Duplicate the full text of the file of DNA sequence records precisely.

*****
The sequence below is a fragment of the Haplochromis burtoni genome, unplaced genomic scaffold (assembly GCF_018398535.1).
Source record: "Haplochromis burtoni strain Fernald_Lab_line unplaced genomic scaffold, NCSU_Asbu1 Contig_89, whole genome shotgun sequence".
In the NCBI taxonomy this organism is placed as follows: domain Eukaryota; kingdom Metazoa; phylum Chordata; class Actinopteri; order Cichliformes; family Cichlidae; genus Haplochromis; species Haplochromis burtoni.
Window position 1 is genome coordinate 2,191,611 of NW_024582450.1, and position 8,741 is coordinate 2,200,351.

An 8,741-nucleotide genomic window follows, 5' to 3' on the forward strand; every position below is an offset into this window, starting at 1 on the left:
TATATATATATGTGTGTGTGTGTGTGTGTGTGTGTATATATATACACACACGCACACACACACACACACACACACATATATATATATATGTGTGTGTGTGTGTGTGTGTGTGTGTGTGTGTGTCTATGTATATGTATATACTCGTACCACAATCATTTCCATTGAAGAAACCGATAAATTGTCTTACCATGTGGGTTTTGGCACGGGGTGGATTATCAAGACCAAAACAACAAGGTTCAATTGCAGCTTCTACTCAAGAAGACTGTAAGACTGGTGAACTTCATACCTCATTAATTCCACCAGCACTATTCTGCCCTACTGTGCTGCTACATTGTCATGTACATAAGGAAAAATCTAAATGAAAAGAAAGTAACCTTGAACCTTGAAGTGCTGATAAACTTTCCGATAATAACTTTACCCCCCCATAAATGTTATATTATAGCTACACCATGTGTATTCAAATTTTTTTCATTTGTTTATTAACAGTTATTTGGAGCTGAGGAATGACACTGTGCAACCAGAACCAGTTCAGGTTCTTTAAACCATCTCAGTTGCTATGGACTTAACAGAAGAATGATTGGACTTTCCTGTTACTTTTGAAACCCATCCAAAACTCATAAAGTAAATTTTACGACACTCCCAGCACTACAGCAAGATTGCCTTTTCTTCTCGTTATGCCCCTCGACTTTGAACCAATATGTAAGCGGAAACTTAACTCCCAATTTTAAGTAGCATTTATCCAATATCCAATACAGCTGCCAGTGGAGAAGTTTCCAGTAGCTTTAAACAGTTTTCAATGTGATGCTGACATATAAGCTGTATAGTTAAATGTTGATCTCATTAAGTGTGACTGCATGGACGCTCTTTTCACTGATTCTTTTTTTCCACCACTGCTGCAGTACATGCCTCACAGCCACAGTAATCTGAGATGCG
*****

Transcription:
The sequence below is a fragment of the Haplochromis burtoni genome, unplaced genomic scaffold (assembly GCF_018398535.1).
Source record: "Haplochromis burtoni strain Fernald_Lab_line unplaced genomic scaffold, NCSU_Asbu1 Contig_89, whole genome shotgun sequence".
In the NCBI taxonomy this organism is placed as follows: domain Eukaryota; kingdom Metazoa; phylum Chordata; class Actinopteri; order Cichliformes; family Cichlidae; genus Haplochromis; species Haplochromis burtoni.
Window position 1 is genome coordinate 2,191,611 of NW_024582450.1, and position 8,741 is coordinate 2,200,351.

An 8,741-nucleotide genomic window follows, 5' to 3' on the forward strand; every position below is an offset into this window, starting at 1 on the left:
TATATATATATGTGTGTGTGTGTGTGTGTGTGTGTATATATATACACACACGCACACACACACACACACACACACATATATATATATATGTGTGTGTGTGTGTGTGTGTGTGTGTGTGTGTGTCTATGTATATGTATATACTCGTACCACAATCATTTCCATTGAAGAAACCGATAAATTGTCTTACCATGTGGGTTTTGGCACGGGGTGGATTATCAAGACCAAAACAACAAGGTTCAATTGCAGCTTCTACTCAAGAAGACTGTAAGACTGGTGAACTTCATACCTCATTAATTCCACCAGCACTATTCTGCCCTACTGTGCTGCTACATTGTCATGTACATAAGGAAAAATCTAAATGAAAAGAAAGTAACCTTGAACCTTGAAGTGCTGATAAACTTTCCGATAATAACTTTACCCCCCCATAAATGTTATATTATAGCTACACCATGTGTATTCAAATTTTTTTCATTTGTTTATTAACAGTTATTTGGAGCTGAGGAATGACACTGTGCAACCAGAACCAGTTCAGGTTCTTTAAACCATCTCAGTTGCTATGGACTTAACAGAAGAATGATTGGACTTTCCTGTTACTTTTGAAACCCATCCAAAACTCATAAAGTAAATTTTACGACACTCCCAGCACTACAGCAAGATTGCCTTTTCTTCTCGTTATGCCCCTCGACTTTGAACCAATATGTAAGCGGAAACTTAACTCCCAATTTTAAGTAGCATTTATCCAATATCCAATACAGCTGCCAGTGGAGAAGTTTCCAGTAGCTTTAAACAGTTTTCAATGTGATGCTGACATATAAGCTGTATAGTTAAATGTTGATCTCATTAAGTGTGACTGCATGGACGCTCTTTTCACTGATTCTTTTTTTCCACCACTGCTGCAGTACATGCCTCACAGCCACAGTAATCTGAGATGCG